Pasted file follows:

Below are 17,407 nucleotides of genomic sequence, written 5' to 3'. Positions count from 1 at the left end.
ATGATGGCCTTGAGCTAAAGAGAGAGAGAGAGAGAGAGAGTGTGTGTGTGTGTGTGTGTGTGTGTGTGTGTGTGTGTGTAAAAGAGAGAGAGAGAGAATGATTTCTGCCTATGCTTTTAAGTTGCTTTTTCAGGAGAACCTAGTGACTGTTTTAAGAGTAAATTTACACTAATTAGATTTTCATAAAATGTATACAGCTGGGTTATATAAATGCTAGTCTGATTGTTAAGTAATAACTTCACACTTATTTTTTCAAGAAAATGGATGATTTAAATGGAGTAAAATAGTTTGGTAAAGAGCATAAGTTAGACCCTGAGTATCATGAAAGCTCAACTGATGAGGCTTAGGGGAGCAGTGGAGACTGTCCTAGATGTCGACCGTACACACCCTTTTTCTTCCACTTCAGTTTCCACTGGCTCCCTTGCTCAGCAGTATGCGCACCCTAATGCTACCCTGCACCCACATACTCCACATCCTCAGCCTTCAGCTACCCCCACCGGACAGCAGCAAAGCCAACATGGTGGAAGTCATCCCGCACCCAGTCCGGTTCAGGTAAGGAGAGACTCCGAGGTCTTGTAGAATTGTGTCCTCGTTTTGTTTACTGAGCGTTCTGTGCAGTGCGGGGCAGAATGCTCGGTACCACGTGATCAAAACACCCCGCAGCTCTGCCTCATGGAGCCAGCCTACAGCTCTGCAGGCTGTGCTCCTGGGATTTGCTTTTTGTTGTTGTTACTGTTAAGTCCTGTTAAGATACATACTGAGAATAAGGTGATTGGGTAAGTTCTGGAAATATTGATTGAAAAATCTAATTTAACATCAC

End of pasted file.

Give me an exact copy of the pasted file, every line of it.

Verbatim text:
Below are 17,407 nucleotides of genomic sequence, written 5' to 3'. Positions count from 1 at the left end.
ATGATGGCCTTGAGCTAAAGAGAGAGAGAGAGAGAGAGAGTGTGTGTGTGTGTGTGTGTGTGTGTGTGTGTGTGTGTGTAAAAGAGAGAGAGAGAGAATGATTTCTGCCTATGCTTTTAAGTTGCTTTTTCAGGAGAACCTAGTGACTGTTTTAAGAGTAAATTTACACTAATTAGATTTTCATAAAATGTATACAGCTGGGTTATATAAATGCTAGTCTGATTGTTAAGTAATAACTTCACACTTATTTTTTCAAGAAAATGGATGATTTAAATGGAGTAAAATAGTTTGGTAAAGAGCATAAGTTAGACCCTGAGTATCATGAAAGCTCAACTGATGAGGCTTAGGGGAGCAGTGGAGACTGTCCTAGATGTCGACCGTACACACCCTTTTTCTTCCACTTCAGTTTCCACTGGCTCCCTTGCTCAGCAGTATGCGCACCCTAATGCTACCCTGCACCCACATACTCCACATCCTCAGCCTTCAGCTACCCCCACCGGACAGCAGCAAAGCCAACATGGTGGAAGTCATCCCGCACCCAGTCCGGTTCAGGTAAGGAGAGACTCCGAGGTCTTGTAGAATTGTGTCCTCGTTTTGTTTACTGAGCGTTCTGTGCAGTGCGGGGCAGAATGCTCGGTACCACGTGATCAAAACACCCCGCAGCTCTGCCTCATGGAGCCAGCCTACAGCTCTGCAGGCTGTGCTCCTGGGATTTGCTTTTTGTTGTTGTTACTGTTAAGTCCTGTTAAGATACATACTGAGAATAAGGTGATTGGGTAAGTTCTGGAAATATTGATTGAAAAATCTAATTTAACATCAC